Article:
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Palden Donyo, a lama from Sagya Monastery, knows how to protect religious treasures ― politically.
A member attending the ongoing plenary session of the Tibet committee of China's political advisory body, he submitted a proposal that the monastery apply for a place on the World Heritage list for protection and awareness.
Radreng Sodnampuntsog, a 16-year-old Living Buddha and a political adviser of the Tibet autonomous region, attends the plenary session of the Tibet committee of China’s political advisory body in Lhasa on Tuesday. He is the youngest adviser on the committee. DAQIONG / CHINA DAILY
"The Potala Palace is the only one making it to the United Nations' list in Tibet. But we have other sites worthy of introducing to the world," Palden Donyo said.
"Monasteries alone cannot do the protection job. ... We have to engage authorities through this way to preserve treasures passed down from generations."
Abbots of Sagya ― one of the four major branches of Tibetan Buddhism along with the Gelug ― governed Tibet in the 13th century until they were eclipsed by the rise of the Gelug School.
As many as 84,000 scrolls of ancient holy writings were found to have been stored, and remain untouched, in a wall 60 meters long and 10 meters high at the monastery, which was built in 1073 in Sagya county, about 400 km from Lhasa, according to a Xinhua News Agency report.
Palden Donyo said the scroll wall and more than 100,000 priceless items, including the conch thought to have been used by the Buddha and a wall painting sprawling over 8,000 square meters, are unique offerings to the world.
"I hope Sagya Monastery's application will inspire member advisers at other monasteries to follow suit and seek protection and financial help from counties, prefectures or the autonomous region's government."
If the Tibet Committee of the Chinese People's Political Consultative Conference accepts proposals such as Palden Donyo's, it will forward them for action by local legislatures or government authorities.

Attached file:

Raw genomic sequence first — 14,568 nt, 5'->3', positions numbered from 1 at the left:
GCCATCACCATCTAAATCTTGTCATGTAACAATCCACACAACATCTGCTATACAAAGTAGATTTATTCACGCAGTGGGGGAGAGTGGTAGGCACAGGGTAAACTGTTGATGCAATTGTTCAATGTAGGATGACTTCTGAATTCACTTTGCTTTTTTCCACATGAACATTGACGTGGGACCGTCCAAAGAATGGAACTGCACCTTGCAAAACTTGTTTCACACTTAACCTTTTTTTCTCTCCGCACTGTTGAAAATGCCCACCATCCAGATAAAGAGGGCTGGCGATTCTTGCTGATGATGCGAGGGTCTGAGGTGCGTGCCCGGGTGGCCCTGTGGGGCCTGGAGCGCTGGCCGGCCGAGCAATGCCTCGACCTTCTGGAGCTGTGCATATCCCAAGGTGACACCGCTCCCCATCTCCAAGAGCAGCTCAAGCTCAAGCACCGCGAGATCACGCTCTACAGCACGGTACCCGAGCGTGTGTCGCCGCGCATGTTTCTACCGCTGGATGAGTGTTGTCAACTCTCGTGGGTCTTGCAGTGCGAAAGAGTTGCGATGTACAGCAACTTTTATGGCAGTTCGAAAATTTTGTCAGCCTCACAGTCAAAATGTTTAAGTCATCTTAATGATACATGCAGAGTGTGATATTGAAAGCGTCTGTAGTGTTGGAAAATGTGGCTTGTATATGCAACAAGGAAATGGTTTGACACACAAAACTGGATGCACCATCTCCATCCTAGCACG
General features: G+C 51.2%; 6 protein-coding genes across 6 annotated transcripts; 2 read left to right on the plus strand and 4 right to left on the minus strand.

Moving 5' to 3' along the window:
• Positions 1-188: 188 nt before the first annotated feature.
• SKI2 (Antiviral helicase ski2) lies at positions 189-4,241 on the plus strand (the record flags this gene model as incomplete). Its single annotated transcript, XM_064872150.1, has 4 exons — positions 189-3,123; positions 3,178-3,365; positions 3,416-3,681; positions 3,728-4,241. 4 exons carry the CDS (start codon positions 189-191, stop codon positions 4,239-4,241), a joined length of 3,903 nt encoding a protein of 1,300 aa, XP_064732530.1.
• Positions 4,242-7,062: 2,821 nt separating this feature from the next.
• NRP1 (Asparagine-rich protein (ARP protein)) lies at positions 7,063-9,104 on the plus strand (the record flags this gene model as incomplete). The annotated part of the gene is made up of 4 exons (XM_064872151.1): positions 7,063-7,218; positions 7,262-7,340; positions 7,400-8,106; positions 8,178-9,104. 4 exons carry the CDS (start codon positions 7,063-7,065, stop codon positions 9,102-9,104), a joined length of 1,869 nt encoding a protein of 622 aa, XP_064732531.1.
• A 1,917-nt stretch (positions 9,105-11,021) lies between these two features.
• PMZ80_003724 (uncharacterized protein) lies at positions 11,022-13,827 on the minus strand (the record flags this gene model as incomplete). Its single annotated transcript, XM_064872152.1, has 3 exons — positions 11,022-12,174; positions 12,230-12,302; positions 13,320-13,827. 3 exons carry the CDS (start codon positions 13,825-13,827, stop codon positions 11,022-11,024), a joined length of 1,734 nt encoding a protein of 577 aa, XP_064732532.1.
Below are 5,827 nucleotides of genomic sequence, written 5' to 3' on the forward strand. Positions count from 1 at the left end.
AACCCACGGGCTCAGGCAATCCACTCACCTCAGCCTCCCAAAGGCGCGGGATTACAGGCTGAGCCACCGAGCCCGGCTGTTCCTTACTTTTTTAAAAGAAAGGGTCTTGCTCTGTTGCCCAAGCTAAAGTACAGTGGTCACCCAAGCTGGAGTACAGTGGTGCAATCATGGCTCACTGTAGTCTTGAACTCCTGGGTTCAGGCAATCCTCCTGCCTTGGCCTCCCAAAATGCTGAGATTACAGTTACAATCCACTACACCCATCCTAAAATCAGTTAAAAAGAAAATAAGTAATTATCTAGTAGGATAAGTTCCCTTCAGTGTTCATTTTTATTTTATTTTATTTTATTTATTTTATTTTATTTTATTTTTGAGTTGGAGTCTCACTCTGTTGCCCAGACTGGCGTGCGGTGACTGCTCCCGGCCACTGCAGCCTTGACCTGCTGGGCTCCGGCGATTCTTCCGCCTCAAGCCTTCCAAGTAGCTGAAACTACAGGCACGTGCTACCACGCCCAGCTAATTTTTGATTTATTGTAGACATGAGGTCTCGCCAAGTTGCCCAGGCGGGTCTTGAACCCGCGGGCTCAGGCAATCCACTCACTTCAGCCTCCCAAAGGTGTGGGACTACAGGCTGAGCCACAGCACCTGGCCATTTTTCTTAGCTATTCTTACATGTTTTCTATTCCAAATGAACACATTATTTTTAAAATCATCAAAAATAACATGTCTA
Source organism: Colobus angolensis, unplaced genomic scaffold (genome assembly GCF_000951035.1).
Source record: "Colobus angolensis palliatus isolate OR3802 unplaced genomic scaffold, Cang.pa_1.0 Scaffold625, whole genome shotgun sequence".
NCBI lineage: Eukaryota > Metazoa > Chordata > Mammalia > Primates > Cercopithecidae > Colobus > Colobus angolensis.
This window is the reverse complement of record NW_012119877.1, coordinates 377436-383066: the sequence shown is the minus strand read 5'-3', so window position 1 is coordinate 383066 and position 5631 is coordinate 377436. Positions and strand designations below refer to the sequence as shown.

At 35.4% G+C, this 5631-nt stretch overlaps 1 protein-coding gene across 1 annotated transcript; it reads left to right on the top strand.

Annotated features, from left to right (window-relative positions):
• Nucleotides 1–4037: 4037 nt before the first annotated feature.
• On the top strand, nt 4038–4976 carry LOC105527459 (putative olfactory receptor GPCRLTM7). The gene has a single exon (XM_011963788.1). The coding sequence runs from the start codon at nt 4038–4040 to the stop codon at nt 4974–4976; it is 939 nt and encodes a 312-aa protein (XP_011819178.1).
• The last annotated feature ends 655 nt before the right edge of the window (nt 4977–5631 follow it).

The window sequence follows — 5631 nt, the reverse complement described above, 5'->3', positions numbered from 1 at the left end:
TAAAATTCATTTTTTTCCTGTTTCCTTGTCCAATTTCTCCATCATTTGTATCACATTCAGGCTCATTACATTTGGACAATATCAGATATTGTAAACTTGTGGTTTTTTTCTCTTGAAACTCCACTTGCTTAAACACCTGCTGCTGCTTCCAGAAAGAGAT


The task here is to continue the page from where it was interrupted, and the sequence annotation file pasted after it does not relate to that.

The Tibet committee has been convening for its annual plenary session since Tuesday, and it ends on Sunday. It will also hear the autonomous region's government report and its courts' and prosecuting authority's reports.
Palden Donyo is just one member from a rising force with a religious background. Religious figures hold 115 seats on the political advisory body in Tibet, with the group taking up 18.7 percent of the 615 seats.
Latsan, deputy general secretary of the Tibet committee, said, "The situation ... will make contributions to the scientific development, harmony and stability, ethnic unity and livelihood improvement in Tibet."
Jamyang Chodrak, a lama at the Ramoche Temple in Lhasa, said, "The rising number of religious figures in the conference shows religion carries increasing political weight. It means monks and nuns will participate more and discuss political agendas more."
Tub Tandragpa, a Living Buddha and newly elected member of the conference, said more religious figures joining the political system is a requirement that temples have to meet for development.
"This system bridges religion with decision-makers, and gives us a channel to effectively voice our difficulties," he said.
"I can do more to help others with the new role, and contribute to building a harmonious Tibet."
Palden Donyo added that he will submit at least three proposals every year in his five-year term as a political adviser.
"Then I'd like to look back at what I have done over the five years."
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